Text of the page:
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Sweden considering tougher sentences for rampant pirates

By | Published on Wednesday 1 February 2017

The Pirate Bay

Swedish lawmakers are considering following their UK counterparts in increasing the sentences for people involved in large-scale online piracy operations.

Sweden, home to both Spotify and The Pirate Bay of course, is reviewing its copyright regime, and that includes considering giving police more power to tackle large-scale online piracy set-ups, and increasing the sentences for people convicted of running them.

In the UK, ministers have recently moved to bring sentences for those running large-scale online piracy operations in line with the jail terms that can be given to people convicted of running CD or DVD bootlegging businesses. Which means a maximum potential sentence of ten instead of two years.

It also means that prosecutors can push for a longer jail term for those running piracy websites under copyright law, without having to construct a case for fraud, which has always allowed tougher sentencing.

Confirming the Swedish government’s review of copyright laws, a legal adviser at the country’s Department Of Justice, Anna Enbert, is quoted by Torrentfreak as saying: “With the help of well-organised sites, infringement is made fast, easy, and both openly and more or less anonymous. Not infrequently, there is a business motive for the major players, which is roughly comparable to organised crime”.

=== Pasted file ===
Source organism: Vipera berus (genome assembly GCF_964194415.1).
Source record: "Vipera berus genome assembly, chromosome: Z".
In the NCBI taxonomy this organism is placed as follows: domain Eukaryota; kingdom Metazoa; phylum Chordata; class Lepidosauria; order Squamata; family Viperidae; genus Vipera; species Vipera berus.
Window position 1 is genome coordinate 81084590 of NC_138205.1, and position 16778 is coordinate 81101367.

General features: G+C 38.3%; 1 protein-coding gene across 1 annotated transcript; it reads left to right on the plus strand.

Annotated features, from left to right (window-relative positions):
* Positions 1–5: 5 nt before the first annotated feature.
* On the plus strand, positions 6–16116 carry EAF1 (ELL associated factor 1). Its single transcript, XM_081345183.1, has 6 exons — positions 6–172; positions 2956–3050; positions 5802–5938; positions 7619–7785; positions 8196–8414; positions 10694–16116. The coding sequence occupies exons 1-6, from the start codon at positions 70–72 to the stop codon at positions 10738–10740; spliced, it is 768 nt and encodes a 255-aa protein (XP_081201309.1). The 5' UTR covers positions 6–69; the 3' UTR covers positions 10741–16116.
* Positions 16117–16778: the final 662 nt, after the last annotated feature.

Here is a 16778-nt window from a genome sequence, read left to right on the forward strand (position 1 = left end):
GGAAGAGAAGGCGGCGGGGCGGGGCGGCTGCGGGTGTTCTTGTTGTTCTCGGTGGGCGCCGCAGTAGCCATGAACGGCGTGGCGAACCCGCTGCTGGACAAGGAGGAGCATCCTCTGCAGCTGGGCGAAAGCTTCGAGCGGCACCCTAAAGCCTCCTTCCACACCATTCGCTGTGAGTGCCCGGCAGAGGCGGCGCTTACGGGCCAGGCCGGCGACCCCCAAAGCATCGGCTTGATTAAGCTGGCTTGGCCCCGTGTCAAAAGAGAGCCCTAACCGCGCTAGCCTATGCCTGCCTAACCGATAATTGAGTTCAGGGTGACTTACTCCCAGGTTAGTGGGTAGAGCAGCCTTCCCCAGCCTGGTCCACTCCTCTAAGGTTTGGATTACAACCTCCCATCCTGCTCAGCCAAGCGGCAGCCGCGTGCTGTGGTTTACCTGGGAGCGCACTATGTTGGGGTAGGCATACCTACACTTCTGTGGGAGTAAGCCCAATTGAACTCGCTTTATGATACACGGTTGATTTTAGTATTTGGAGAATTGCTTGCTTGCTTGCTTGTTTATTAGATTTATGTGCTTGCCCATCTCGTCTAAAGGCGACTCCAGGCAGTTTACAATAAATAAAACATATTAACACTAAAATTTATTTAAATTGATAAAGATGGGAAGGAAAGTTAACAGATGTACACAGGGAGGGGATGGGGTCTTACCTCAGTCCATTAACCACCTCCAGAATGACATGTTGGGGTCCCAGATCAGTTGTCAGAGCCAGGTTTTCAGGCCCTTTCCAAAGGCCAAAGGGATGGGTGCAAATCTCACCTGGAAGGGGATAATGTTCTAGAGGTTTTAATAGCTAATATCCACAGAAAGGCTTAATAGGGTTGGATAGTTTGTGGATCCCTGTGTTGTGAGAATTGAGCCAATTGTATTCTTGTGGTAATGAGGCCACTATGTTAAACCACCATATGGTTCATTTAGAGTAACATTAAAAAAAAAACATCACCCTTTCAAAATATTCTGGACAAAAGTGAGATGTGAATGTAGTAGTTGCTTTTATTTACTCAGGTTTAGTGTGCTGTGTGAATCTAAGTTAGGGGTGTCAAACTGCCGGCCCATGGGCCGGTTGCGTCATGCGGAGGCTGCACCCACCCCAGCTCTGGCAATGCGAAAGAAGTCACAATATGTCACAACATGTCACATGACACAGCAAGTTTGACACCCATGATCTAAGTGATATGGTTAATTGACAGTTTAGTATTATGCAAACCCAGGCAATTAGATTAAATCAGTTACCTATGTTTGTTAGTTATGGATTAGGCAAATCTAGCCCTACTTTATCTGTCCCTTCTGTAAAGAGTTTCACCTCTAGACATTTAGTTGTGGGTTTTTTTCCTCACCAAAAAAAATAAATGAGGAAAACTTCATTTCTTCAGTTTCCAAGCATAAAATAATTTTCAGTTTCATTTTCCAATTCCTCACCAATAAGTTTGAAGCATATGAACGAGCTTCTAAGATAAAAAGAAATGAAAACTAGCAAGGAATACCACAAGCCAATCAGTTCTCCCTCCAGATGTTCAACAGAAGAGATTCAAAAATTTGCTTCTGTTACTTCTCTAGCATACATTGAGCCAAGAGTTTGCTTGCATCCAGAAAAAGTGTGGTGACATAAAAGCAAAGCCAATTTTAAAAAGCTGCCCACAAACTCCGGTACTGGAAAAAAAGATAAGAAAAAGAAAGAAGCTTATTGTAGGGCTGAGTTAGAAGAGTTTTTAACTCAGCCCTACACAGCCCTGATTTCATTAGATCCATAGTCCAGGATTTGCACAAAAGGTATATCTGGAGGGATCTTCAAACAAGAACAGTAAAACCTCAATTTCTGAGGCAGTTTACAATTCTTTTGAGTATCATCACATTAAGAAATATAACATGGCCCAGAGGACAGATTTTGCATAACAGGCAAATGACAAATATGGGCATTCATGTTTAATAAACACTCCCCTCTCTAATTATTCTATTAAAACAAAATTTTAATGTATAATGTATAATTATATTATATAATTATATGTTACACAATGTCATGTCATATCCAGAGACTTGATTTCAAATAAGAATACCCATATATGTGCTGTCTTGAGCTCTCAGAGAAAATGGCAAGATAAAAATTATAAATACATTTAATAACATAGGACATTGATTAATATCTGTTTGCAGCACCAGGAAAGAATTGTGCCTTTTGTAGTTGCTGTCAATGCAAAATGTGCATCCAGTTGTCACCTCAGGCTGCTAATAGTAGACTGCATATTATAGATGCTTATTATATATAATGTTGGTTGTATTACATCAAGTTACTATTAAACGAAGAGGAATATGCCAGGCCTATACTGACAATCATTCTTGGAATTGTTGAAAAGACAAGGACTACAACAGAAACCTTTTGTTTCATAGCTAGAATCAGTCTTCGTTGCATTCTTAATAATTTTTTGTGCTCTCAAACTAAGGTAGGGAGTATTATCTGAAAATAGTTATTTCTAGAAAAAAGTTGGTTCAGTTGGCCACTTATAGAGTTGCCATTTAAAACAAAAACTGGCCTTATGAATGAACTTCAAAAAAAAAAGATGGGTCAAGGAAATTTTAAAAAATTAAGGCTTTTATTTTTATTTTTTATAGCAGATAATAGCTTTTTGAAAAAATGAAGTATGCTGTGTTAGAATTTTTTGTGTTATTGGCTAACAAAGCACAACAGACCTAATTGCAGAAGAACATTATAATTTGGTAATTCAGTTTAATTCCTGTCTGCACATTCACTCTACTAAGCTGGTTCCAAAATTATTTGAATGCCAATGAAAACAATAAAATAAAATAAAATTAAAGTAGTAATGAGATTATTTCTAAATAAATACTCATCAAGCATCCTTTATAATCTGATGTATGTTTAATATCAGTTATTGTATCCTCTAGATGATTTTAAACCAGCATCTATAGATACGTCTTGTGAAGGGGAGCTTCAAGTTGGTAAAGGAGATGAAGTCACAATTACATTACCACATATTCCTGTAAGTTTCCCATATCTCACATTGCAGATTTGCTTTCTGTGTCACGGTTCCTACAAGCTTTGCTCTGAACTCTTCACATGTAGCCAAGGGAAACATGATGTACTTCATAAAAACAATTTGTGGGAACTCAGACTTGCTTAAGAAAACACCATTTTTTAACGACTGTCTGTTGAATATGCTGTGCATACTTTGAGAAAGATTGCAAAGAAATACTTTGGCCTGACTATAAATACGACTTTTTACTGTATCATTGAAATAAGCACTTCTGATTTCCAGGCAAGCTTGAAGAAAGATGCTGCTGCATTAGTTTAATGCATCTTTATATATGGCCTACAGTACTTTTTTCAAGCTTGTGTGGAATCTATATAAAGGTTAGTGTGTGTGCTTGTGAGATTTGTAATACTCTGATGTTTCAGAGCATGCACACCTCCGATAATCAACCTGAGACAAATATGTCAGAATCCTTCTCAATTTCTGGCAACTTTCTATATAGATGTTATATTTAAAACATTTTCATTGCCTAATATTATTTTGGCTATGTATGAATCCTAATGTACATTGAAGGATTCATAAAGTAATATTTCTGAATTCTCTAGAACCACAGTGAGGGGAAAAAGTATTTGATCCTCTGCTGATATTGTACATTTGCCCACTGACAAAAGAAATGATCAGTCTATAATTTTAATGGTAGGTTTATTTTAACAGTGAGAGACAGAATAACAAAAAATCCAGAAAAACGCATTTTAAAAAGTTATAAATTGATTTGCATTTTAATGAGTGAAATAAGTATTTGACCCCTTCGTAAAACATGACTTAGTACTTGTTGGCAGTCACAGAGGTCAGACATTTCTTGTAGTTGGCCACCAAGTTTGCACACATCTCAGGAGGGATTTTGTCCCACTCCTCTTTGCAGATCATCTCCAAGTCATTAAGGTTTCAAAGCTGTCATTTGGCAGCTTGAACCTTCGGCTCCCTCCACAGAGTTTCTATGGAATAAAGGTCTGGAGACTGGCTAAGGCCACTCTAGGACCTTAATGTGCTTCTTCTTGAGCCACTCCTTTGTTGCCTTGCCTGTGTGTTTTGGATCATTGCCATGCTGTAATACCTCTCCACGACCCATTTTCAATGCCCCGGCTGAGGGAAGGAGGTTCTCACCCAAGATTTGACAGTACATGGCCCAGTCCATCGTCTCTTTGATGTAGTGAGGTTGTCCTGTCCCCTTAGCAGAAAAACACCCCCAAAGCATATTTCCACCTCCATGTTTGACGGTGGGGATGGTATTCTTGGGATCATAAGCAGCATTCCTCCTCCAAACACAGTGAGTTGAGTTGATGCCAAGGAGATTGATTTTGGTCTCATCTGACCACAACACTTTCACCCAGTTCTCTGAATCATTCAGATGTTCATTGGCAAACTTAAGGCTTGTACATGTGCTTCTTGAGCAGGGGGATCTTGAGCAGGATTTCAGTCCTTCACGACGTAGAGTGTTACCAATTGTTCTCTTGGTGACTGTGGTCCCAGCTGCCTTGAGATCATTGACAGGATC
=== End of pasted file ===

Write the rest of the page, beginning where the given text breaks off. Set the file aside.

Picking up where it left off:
Defining large-scale online piracy as organised crime could, in itself, increase police powers and potential penalties. A police spokesman in the country, Paul Pintér, speaking to local media IDG, said that such a reclassification would give law enforcement “a whole new toolkit”. While of the copyright review, he added: “In the terms of reference for the inquiry, the government mentions almost all of the points that we have previously proposed”.

While it was in Sweden that the original founders of The Pirate Bay were successfully prosecuted for copyright infringement, with all three eventually serving some jail time, Swedish copyright law hasn’t always helped rights owners and the authorities in their battle with online piracy. For example, attempts to seize The Pirate Bay’s primary .se domain have been unsuccessful.

Rights owners and police, therefore, are pleased about the Swedish government’s current review, and the proposals that may come out of it, though the inquiry isn’t due to report until this time next year, so any new anti-piracy measures aren’t likely to become law for sometime yet.